When it’s time to sell, homeowners may want to freshen up a few of their home’s details to make it more enticing to potential buyers, but which investments actually get a return, and which are not worth the time and money?
In the home-selling process, knowing which home updates will actually reap returns can be tricky. Increasing curb appeal may attract more buyers, but other projects may simply be wasted money. A few of our experienced members offered their views on which renovations are worth the investment and which are not.
Small Renovations with Large Rewards
“Anything you can do to give your home good curb appeal pays dividends,” says Steve Heathman with Hometown Realty in Atoka, Tennessee. “When buyers see well-groomed green grass with no weeds, they feel the inside has to be well-maintained.”
Another small investment, or sometimes just a simple task for a homeowner looking to sell, is organizing the closets. “Closet space has always been a big selling point,” Heathman says. “If your closets are neat and tidy, it goes a long way in convincing a potential buyer that they will have room for their stuff. Closet organizers make your closet appear neat and able to hold more.”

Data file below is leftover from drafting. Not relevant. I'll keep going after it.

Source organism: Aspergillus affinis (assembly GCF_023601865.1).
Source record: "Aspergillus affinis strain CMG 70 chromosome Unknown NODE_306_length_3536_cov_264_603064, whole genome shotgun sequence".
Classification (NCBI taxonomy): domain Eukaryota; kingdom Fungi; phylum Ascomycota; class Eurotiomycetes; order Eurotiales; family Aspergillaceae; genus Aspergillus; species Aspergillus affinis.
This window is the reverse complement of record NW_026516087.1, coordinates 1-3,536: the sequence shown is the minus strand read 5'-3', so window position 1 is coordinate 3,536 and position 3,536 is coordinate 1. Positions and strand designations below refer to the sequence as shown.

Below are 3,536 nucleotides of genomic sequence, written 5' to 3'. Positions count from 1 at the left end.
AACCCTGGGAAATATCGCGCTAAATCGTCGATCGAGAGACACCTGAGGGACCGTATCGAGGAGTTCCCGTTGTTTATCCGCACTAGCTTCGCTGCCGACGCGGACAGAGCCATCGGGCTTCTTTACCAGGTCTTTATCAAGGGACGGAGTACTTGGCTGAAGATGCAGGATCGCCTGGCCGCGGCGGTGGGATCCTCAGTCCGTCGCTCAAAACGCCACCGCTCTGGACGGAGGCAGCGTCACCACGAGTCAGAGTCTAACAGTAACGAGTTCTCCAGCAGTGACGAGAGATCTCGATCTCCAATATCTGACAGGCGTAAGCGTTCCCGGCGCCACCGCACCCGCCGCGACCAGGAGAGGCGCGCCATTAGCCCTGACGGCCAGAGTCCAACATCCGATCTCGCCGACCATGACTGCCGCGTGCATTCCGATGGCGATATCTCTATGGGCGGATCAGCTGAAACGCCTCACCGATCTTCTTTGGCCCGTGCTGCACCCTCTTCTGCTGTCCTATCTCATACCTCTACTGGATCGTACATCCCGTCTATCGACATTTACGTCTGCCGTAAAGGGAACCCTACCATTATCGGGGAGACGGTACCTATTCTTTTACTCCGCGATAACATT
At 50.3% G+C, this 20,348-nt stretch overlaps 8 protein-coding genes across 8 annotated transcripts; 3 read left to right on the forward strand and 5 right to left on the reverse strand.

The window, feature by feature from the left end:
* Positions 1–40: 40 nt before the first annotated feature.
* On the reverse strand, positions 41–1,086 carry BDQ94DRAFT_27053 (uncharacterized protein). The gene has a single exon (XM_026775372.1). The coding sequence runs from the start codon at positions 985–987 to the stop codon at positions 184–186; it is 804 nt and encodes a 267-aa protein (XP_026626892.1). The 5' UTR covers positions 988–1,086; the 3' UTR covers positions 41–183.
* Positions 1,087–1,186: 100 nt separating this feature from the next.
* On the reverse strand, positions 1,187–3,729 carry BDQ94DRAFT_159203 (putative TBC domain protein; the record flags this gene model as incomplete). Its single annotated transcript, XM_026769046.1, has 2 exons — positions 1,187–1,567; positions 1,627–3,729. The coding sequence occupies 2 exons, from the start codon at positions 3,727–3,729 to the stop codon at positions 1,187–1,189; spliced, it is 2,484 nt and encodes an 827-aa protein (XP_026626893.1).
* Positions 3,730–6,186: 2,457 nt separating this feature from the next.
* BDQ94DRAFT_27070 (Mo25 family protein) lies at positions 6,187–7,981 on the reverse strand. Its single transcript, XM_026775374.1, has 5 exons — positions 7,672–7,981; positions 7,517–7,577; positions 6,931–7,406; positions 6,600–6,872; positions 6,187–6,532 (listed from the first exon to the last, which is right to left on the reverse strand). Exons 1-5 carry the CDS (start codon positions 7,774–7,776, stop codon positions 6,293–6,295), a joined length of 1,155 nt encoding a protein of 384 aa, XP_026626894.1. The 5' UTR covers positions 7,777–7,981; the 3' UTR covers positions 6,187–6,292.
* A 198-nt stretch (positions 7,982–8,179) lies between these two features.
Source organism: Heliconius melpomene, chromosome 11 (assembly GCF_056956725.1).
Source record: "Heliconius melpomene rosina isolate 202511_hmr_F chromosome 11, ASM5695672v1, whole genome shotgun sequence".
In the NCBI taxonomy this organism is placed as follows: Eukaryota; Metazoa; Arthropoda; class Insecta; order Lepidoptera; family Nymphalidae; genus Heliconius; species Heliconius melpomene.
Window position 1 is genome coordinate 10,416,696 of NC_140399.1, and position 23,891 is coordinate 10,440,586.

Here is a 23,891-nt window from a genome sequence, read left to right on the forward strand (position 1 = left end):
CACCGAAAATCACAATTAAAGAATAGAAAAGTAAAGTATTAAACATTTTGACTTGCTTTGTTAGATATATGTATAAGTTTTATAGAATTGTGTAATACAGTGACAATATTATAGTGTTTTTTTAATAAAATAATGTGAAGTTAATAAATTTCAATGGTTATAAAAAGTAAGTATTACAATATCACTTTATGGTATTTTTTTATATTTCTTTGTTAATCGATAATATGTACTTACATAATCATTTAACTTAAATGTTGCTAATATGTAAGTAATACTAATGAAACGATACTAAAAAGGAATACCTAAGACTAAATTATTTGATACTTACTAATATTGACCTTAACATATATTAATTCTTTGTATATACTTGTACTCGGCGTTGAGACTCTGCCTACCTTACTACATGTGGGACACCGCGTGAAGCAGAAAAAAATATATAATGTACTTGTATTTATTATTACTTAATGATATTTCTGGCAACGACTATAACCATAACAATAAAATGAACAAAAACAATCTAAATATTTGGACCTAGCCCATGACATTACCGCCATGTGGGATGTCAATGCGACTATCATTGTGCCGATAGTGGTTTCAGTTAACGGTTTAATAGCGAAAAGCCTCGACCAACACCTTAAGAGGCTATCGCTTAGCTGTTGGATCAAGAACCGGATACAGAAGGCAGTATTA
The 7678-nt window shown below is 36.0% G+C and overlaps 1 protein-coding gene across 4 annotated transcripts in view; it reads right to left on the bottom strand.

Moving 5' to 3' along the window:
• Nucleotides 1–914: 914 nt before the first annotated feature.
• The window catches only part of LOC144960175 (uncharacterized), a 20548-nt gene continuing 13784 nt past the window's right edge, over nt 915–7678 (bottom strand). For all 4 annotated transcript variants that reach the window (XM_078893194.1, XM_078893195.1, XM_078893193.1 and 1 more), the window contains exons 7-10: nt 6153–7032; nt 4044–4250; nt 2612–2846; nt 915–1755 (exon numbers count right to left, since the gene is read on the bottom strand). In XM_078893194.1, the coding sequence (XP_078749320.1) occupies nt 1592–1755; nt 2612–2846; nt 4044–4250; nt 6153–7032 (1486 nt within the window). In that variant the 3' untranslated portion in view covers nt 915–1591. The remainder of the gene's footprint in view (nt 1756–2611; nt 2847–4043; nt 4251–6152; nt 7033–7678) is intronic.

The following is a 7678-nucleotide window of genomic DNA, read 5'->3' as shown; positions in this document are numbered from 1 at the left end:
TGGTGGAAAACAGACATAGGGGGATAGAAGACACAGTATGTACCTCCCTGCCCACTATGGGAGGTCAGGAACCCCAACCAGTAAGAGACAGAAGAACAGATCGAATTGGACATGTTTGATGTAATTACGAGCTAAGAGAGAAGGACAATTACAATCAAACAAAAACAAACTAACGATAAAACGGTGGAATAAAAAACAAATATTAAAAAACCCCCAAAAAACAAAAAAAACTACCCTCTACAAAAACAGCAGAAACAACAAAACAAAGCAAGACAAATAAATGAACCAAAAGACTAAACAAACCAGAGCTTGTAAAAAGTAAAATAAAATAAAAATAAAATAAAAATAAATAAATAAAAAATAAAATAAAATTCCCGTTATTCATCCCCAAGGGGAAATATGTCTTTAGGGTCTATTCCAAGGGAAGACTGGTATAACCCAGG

Value in Kitchens and Floors
For somewhat more involved renovations, Heathman says, “Kitchen, bathroom, and storage always pay off in that order and tend to reap the best returns.”
Heathman says the updates can be minimal—fresh paint on cabinets, a tile backsplash, and perhaps upgraded appliances.
Additionally, “If you have linoleum flooring replace it with a nice tile,” Heathman says. Jeremiah Collins with Coldwell Banker Legacy in Albuquerque, New Mexico, agrees that flooring can be a worthwhile update.
Be Wary of Bland Repairs
On the other hand, Collins says bathroom renovations and other amenities may not always get returns. “It depends on what the competition has, ultimately,” he says.
Travis Cox, with Associated Brokers and Consultants Inc., in Grand Junction, Colorado, also warns against any renovations that take away from a home’s character. He recommends “keeping the home’s character and not going vanilla.”
Consider Repairs for FHA Financing
Another important consideration, especially for bank-owned homes is updating a home to qualify for FHA financing. Any FHA lender-required repairs are worthwhile, according to both Cox and Collins.
“Sometimes $500 will open up 25 percent of the market for you,” Cox says.